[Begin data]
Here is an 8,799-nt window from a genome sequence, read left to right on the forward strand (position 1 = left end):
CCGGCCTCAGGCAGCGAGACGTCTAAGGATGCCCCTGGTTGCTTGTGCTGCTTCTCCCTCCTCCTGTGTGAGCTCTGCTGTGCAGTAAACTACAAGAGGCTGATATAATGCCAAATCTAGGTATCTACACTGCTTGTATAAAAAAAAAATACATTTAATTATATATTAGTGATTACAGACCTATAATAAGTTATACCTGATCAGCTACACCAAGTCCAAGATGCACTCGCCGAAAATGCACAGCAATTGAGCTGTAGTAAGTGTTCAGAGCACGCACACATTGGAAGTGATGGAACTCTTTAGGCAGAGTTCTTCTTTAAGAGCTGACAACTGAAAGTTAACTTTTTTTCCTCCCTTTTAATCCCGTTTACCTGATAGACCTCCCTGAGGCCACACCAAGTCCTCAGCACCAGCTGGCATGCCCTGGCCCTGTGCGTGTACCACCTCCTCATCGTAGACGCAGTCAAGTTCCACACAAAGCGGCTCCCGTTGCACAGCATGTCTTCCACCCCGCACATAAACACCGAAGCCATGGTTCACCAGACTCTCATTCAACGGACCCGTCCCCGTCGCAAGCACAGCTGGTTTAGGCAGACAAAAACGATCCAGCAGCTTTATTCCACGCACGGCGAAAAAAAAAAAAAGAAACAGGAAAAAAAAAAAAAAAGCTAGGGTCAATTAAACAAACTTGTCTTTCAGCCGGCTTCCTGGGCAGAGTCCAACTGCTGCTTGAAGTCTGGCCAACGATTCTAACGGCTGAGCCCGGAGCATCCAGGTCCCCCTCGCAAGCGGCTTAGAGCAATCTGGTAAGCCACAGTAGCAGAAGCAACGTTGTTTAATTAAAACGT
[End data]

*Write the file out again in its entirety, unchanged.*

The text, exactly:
Here is an 8,799-nt window from a genome sequence, read left to right on the forward strand (position 1 = left end):
CCGGCCTCAGGCAGCGAGACGTCTAAGGATGCCCCTGGTTGCTTGTGCTGCTTCTCCCTCCTCCTGTGTGAGCTCTGCTGTGCAGTAAACTACAAGAGGCTGATATAATGCCAAATCTAGGTATCTACACTGCTTGTATAAAAAAAAAATACATTTAATTATATATTAGTGATTACAGACCTATAATAAGTTATACCTGATCAGCTACACCAAGTCCAAGATGCACTCGCCGAAAATGCACAGCAATTGAGCTGTAGTAAGTGTTCAGAGCACGCACACATTGGAAGTGATGGAACTCTTTAGGCAGAGTTCTTCTTTAAGAGCTGACAACTGAAAGTTAACTTTTTTTCCTCCCTTTTAATCCCGTTTACCTGATAGACCTCCCTGAGGCCACACCAAGTCCTCAGCACCAGCTGGCATGCCCTGGCCCTGTGCGTGTACCACCTCCTCATCGTAGACGCAGTCAAGTTCCACACAAAGCGGCTCCCGTTGCACAGCATGTCTTCCACCCCGCACATAAACACCGAAGCCATGGTTCACCAGACTCTCATTCAACGGACCCGTCCCCGTCGCAAGCACAGCTGGTTTAGGCAGACAAAAACGATCCAGCAGCTTTATTCCACGCACGGCGAAAAAAAAAAAAAGAAACAGGAAAAAAAAAAAAAAAGCTAGGGTCAATTAAACAAACTTGTCTTTCAGCCGGCTTCCTGGGCAGAGTCCAACTGCTGCTTGAAGTCTGGCCAACGATTCTAACGGCTGAGCCCGGAGCATCCAGGTCCCCCTCGCAAGCGGCTTAGAGCAATCTGGTAAGCCACAGTAGCAGAAGCAACGTTGTTTAATTAAAACGT